Further, the article appears to completely ignore petroleum reserves contained in Canada's tar sands and in shale oil in the US. It's been estimated that those reserves become economic at a price of somewhere around $70/barrel. So if prices climb to $100/barrel or so, a substantial new stream comes online.
Color me interested and mildly concerned, but I won't panic for a while.
As Independence Day approaches, no doubt the thoughts of most readers turn to one subject: the Nathan's Famous July Fourth International Hot Dog Eating Contest at Coney Island. Today one contender earning attention is Juliet Lee, who ate 26 dogs and buns in 12 minutes at a qualifier in Virginia:
Juliet Lee, a 107-pound salon manager from Maryland, demolished the competition in the 5th Annual Nathan's Famous Hot Dog Eating Contest by downing 26 franks and buns in 12 minutes.
The contest at the MacArthur Center was a qualifying event for Nathan's international competition, which ESPN will televise live from Coney Island, N.Y., on July 4.
Lee, 41, was the only woman in Saturday's field of 13. Her 26-dog meal was substantially more than the men flanking her and weighing in at 360 and 359 pounds could manage.
Now if you're a fan of competitive eating, this whets your appetite. But you know that impressive as this is, Ms. Lee won't even rate an asterisk in the competition with a total like this. That's because the record -- set by Takeru Kobayashi last year -- is 53.75 hot dogs and buns in 12 minutes. Kobayashi has won 6 straight titles, and the highlight of this year's event will be his rematch against Joey Chestnut, who ate 52 in last year's contest.
Are you underwhelmed? Afraid to invest your hopes in Chestnut after he couldn't live up to the hype last year? Don't be. Chestnut recently broke Kobayashi's record -- by eating a stunning 59.5 hot dogs and buns in 12 minutes. If he's in that kind of zone on July 4, it's hard to see how Kobayashi can match him.
Who doesn't love competition among world-class athletes?
Monday, June 18, 2007
The New York Post catches NY Mayor Mike Bloomberg keeping the kind of travel schedule usually reserved for presidential candidates:
Mayor Bloomberg is on pace to break the travel record for any recent occupant of City Hall, a Post analysis has found.
Records show the mayor - who happens to be swinging through San Francisco and Los Angeles starting today - has visited 20 U.S. cities in the last 18 months...
Barnard College Professor Esther Fuchs, who served as a special adviser to the mayor in his first term, suggested Bloomberg has a different agenda: to thrust urban concerns into the forefront of the national debate.
Certainly, the mayor has spotlighted the ease of obtaining illegal weapons, by lining up mayors across America in his coalition to toughen gun laws.
Bloomberg recently addressed a crowd of more than 1,000 at Google, and touched on a number of national issues:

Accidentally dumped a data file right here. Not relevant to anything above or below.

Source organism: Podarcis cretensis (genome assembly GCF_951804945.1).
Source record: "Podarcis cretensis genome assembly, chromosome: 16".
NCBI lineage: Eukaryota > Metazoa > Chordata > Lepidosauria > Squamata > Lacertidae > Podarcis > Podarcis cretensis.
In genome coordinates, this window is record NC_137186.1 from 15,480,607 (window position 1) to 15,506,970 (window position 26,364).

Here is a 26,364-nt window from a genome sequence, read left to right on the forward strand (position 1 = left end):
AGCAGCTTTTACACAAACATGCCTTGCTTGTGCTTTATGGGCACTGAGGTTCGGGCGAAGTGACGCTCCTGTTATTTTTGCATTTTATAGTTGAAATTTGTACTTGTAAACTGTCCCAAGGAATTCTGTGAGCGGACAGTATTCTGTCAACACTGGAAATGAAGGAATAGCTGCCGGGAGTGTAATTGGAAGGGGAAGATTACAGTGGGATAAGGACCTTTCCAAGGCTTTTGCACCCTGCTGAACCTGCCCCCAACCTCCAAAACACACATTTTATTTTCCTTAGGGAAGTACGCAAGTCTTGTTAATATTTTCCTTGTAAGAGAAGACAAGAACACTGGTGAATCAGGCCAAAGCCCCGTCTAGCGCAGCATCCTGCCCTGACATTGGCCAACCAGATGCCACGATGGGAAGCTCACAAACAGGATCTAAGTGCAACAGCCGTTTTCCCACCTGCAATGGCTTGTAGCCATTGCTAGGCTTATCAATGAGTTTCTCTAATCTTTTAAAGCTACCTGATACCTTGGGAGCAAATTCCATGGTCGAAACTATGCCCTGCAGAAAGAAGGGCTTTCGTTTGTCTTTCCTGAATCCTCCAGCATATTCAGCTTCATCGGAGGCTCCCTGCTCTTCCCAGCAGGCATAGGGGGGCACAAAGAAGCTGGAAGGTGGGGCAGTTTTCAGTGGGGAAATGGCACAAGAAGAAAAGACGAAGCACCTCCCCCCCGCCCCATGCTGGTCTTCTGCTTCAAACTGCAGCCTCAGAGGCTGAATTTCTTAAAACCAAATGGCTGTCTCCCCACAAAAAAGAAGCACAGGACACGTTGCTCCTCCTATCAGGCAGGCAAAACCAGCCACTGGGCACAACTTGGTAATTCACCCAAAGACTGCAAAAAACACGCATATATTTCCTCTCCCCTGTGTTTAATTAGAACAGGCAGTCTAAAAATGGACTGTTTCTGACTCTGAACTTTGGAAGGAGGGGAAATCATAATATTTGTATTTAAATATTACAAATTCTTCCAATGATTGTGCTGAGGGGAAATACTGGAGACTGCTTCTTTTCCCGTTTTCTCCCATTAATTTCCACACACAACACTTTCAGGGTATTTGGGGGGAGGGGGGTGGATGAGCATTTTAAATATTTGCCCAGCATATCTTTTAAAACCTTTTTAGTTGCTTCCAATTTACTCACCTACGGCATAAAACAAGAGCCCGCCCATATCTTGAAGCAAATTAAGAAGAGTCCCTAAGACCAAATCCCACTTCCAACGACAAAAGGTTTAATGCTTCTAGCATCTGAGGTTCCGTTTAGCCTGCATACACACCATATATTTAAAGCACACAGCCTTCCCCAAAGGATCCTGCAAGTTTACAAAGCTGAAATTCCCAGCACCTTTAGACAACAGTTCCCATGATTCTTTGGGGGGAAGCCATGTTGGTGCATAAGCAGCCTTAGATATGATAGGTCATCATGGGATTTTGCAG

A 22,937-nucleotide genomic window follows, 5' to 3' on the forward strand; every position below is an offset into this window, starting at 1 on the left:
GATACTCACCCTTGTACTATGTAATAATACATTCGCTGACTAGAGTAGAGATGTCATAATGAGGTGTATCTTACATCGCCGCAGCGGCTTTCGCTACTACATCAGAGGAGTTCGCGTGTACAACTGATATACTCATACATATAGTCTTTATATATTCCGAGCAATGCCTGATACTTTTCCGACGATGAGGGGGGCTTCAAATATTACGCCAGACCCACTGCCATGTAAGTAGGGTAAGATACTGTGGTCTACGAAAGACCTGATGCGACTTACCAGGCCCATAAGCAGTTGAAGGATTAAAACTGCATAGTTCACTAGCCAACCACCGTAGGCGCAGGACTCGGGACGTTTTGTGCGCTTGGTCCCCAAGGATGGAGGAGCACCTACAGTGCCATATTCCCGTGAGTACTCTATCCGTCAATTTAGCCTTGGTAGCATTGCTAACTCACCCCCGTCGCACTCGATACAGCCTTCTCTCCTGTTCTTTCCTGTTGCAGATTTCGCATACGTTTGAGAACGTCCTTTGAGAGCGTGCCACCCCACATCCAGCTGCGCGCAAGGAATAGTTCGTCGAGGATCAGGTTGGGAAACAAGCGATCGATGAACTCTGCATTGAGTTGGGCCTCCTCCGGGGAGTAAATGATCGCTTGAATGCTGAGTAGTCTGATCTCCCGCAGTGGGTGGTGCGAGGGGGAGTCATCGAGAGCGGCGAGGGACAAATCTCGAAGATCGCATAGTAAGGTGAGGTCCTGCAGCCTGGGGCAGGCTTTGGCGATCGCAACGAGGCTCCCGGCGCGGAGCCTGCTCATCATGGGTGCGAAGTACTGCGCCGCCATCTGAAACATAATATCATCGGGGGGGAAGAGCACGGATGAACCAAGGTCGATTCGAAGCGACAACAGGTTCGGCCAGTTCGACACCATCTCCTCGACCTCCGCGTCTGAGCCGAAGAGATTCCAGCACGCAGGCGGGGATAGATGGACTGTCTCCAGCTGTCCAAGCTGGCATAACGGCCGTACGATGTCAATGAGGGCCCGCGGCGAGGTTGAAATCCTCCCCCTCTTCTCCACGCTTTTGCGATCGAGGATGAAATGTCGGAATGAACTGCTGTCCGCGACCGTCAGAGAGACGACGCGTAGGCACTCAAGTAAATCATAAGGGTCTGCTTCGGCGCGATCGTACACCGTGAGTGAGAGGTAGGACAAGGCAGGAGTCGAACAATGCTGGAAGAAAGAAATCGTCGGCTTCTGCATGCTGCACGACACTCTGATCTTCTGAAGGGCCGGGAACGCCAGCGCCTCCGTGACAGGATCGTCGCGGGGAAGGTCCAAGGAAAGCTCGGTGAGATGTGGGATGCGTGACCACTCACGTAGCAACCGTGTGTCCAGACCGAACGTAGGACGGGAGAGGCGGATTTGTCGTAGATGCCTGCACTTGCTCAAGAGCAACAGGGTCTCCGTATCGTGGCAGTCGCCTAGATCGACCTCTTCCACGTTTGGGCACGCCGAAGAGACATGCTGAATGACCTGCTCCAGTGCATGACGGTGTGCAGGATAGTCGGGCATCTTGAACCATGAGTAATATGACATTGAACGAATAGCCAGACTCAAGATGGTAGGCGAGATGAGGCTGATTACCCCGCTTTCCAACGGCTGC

Bloomberg seemed to side with President Bush when he decried "an anti-immigration policy that is a disgrace" and called for a more open migration policy. And he dismissed the notion of deporting illegal immigrants as part of immigration reform.
"We need to recognize we're not going to deport 12 million people already here," he said. "Let's get serious, we don't have an army big enough to do that, it would be devastating to our economy, it would be the biggest mass deportation of people in the world."
The mayor said there had been too little discussion of health care and education on the campaign trail, and later blamed journalists for not asking hard enough questions of the candidates.
In one of his harshest comments, Bloomberg dismissed creationism—the theory that the universe was created by intelligent design—mistakenly calling it "creationalism." The remark made plain that Bloomberg has no interest in running in the Republican presidential primary, where outreach to Christian conservatives is critical.
A lifelong liberal Democrat, former Mayor of New York, who has a billion dollars, supports gun control and an amnesty for illegal immigrants, and who disdains Christian conservatives. I can't think of better news for the Republicans in 2008.
I'd offer to donate, but I know he doesn't need the money. What else can I do to support his candidacy?
The administration has adopted a final rule for export of items that may contribute to China's military buildup. According to the Financial Times, this represents a 'narrower expansion' of the licensing regime than was proposed in overly-broad early drafts:
The US has tightened restrictions on exports of technology to China in a move aimed at curtailing Beijing’s military modernisation.
The Bush administration has posted on its website its “China Policy Rule”, which would expand the number of military end-use items for which US companies would need licences to export to China. Some industry groups and trade lawyers argue the rule is counter-productive. They say new procedures are very cumbersome and add that the expanded restrictions will hurt US industry by prompting China to buy an increasing number of technologies from Europe.
Any expansion is likely to have the effect of encouraging firms to do business abroad if possible, to avoid a cumbersome regime that other nations do not use.
Update: I note that Business Week presents a better summary of how this will work, including the 'validated end user' concept, which basically involves firms and entities presumed to be 'safe' for export, unless otherwise demonstrated: